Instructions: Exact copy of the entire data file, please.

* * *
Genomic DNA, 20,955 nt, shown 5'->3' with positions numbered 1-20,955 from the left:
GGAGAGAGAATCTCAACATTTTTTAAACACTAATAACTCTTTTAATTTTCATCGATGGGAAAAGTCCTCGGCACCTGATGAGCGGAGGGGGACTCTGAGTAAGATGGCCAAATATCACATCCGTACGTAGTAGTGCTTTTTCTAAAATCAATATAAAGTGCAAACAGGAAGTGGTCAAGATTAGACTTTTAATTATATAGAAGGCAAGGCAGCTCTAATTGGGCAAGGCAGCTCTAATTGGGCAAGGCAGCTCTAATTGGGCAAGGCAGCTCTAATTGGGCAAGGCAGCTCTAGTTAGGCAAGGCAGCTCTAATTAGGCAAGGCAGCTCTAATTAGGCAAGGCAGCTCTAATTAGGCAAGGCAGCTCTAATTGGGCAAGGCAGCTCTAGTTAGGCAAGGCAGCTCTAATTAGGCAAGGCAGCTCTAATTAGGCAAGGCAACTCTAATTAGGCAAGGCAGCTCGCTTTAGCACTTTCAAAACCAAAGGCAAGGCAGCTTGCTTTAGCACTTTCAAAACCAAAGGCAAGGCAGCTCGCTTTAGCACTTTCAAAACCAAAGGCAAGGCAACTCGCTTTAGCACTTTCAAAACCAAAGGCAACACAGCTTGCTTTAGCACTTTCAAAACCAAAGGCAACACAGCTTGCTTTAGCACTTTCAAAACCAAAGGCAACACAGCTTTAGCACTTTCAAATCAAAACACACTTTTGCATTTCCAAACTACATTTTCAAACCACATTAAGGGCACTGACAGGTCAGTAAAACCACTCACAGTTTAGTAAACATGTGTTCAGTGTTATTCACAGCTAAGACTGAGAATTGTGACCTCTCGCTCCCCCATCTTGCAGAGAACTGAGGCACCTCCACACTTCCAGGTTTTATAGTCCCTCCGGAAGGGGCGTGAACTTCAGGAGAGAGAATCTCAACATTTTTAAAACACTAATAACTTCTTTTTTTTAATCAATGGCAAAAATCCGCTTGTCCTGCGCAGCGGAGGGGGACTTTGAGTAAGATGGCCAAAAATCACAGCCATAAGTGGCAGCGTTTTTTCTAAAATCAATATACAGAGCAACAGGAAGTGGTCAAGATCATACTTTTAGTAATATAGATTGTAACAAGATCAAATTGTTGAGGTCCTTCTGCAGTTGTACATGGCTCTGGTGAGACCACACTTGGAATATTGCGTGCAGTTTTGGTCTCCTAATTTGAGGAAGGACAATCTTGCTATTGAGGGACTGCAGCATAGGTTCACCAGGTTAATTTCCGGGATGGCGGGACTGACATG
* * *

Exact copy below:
Genomic DNA, 20,955 nt, shown 5'->3' with positions numbered 1-20,955 from the left:
GGAGAGAGAATCTCAACATTTTTTAAACACTAATAACTCTTTTAATTTTCATCGATGGGAAAAGTCCTCGGCACCTGATGAGCGGAGGGGGACTCTGAGTAAGATGGCCAAATATCACATCCGTACGTAGTAGTGCTTTTTCTAAAATCAATATAAAGTGCAAACAGGAAGTGGTCAAGATTAGACTTTTAATTATATAGAAGGCAAGGCAGCTCTAATTGGGCAAGGCAGCTCTAATTGGGCAAGGCAGCTCTAATTGGGCAAGGCAGCTCTAATTGGGCAAGGCAGCTCTAGTTAGGCAAGGCAGCTCTAATTAGGCAAGGCAGCTCTAATTAGGCAAGGCAGCTCTAATTAGGCAAGGCAGCTCTAATTGGGCAAGGCAGCTCTAGTTAGGCAAGGCAGCTCTAATTAGGCAAGGCAGCTCTAATTAGGCAAGGCAACTCTAATTAGGCAAGGCAGCTCGCTTTAGCACTTTCAAAACCAAAGGCAAGGCAGCTTGCTTTAGCACTTTCAAAACCAAAGGCAAGGCAGCTCGCTTTAGCACTTTCAAAACCAAAGGCAAGGCAACTCGCTTTAGCACTTTCAAAACCAAAGGCAACACAGCTTGCTTTAGCACTTTCAAAACCAAAGGCAACACAGCTTGCTTTAGCACTTTCAAAACCAAAGGCAACACAGCTTTAGCACTTTCAAATCAAAACACACTTTTGCATTTCCAAACTACATTTTCAAACCACATTAAGGGCACTGACAGGTCAGTAAAACCACTCACAGTTTAGTAAACATGTGTTCAGTGTTATTCACAGCTAAGACTGAGAATTGTGACCTCTCGCTCCCCCATCTTGCAGAGAACTGAGGCACCTCCACACTTCCAGGTTTTATAGTCCCTCCGGAAGGGGCGTGAACTTCAGGAGAGAGAATCTCAACATTTTTAAAACACTAATAACTTCTTTTTTTTAATCAATGGCAAAAATCCGCTTGTCCTGCGCAGCGGAGGGGGACTTTGAGTAAGATGGCCAAAAATCACAGCCATAAGTGGCAGCGTTTTTTCTAAAATCAATATACAGAGCAACAGGAAGTGGTCAAGATCATACTTTTAGTAATATAGATTGTAACAAGATCAAATTGTTGAGGTCCTTCTGCAGTTGTACATGGCTCTGGTGAGACCACACTTGGAATATTGCGTGCAGTTTTGGTCTCCTAATTTGAGGAAGGACAATCTTGCTATTGAGGGACTGCAGCATAGGTTCACCAGGTTAATTTCCGGGATGGCGGGACTGACATG